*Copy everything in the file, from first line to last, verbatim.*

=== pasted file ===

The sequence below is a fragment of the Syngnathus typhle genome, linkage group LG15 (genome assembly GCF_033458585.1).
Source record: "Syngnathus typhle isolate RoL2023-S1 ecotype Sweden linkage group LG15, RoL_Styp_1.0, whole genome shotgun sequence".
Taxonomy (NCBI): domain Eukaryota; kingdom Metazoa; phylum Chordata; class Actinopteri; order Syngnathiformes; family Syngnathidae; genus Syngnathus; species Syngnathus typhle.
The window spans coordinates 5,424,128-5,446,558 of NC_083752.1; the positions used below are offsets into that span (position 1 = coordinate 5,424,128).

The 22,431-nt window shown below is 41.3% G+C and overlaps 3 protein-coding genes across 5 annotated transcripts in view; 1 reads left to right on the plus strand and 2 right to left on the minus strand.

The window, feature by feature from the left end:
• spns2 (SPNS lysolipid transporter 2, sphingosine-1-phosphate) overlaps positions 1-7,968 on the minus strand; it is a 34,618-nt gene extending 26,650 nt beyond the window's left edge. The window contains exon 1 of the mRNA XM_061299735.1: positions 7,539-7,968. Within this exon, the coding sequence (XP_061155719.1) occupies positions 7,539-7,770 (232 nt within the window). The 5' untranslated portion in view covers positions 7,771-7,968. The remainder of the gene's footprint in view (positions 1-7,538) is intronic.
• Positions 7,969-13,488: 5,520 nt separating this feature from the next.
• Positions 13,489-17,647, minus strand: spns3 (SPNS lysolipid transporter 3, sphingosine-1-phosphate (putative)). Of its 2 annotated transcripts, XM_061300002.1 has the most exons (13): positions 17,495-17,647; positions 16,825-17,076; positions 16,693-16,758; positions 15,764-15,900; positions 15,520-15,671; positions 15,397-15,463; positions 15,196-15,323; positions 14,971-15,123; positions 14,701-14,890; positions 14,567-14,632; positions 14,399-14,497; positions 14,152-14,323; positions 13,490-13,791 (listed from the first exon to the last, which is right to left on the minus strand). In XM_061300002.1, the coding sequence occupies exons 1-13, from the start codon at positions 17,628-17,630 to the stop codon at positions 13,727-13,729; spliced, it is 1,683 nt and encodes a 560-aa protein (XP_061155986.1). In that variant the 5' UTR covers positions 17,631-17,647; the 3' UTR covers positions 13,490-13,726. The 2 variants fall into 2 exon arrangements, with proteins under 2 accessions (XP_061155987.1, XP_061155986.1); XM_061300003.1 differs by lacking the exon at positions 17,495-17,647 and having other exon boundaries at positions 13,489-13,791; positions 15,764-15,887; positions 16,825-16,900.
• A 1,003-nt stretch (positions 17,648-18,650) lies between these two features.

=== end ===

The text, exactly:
The sequence below is a fragment of the Syngnathus typhle genome, linkage group LG15 (genome assembly GCF_033458585.1).
Source record: "Syngnathus typhle isolate RoL2023-S1 ecotype Sweden linkage group LG15, RoL_Styp_1.0, whole genome shotgun sequence".
Taxonomy (NCBI): domain Eukaryota; kingdom Metazoa; phylum Chordata; class Actinopteri; order Syngnathiformes; family Syngnathidae; genus Syngnathus; species Syngnathus typhle.
The window spans coordinates 5,424,128-5,446,558 of NC_083752.1; the positions used below are offsets into that span (position 1 = coordinate 5,424,128).

The 22,431-nt window shown below is 41.3% G+C and overlaps 3 protein-coding genes across 5 annotated transcripts in view; 1 reads left to right on the plus strand and 2 right to left on the minus strand.

The window, feature by feature from the left end:
• spns2 (SPNS lysolipid transporter 2, sphingosine-1-phosphate) overlaps positions 1-7,968 on the minus strand; it is a 34,618-nt gene extending 26,650 nt beyond the window's left edge. The window contains exon 1 of the mRNA XM_061299735.1: positions 7,539-7,968. Within this exon, the coding sequence (XP_061155719.1) occupies positions 7,539-7,770 (232 nt within the window). The 5' untranslated portion in view covers positions 7,771-7,968. The remainder of the gene's footprint in view (positions 1-7,538) is intronic.
• Positions 7,969-13,488: 5,520 nt separating this feature from the next.
• Positions 13,489-17,647, minus strand: spns3 (SPNS lysolipid transporter 3, sphingosine-1-phosphate (putative)). Of its 2 annotated transcripts, XM_061300002.1 has the most exons (13): positions 17,495-17,647; positions 16,825-17,076; positions 16,693-16,758; positions 15,764-15,900; positions 15,520-15,671; positions 15,397-15,463; positions 15,196-15,323; positions 14,971-15,123; positions 14,701-14,890; positions 14,567-14,632; positions 14,399-14,497; positions 14,152-14,323; positions 13,490-13,791 (listed from the first exon to the last, which is right to left on the minus strand). In XM_061300002.1, the coding sequence occupies exons 1-13, from the start codon at positions 17,628-17,630 to the stop codon at positions 13,727-13,729; spliced, it is 1,683 nt and encodes a 560-aa protein (XP_061155986.1). In that variant the 5' UTR covers positions 17,631-17,647; the 3' UTR covers positions 13,490-13,726. The 2 variants fall into 2 exon arrangements, with proteins under 2 accessions (XP_061155987.1, XP_061155986.1); XM_061300003.1 differs by lacking the exon at positions 17,495-17,647 and having other exon boundaries at positions 13,489-13,791; positions 15,764-15,887; positions 16,825-16,900.
• A 1,003-nt stretch (positions 17,648-18,650) lies between these two features.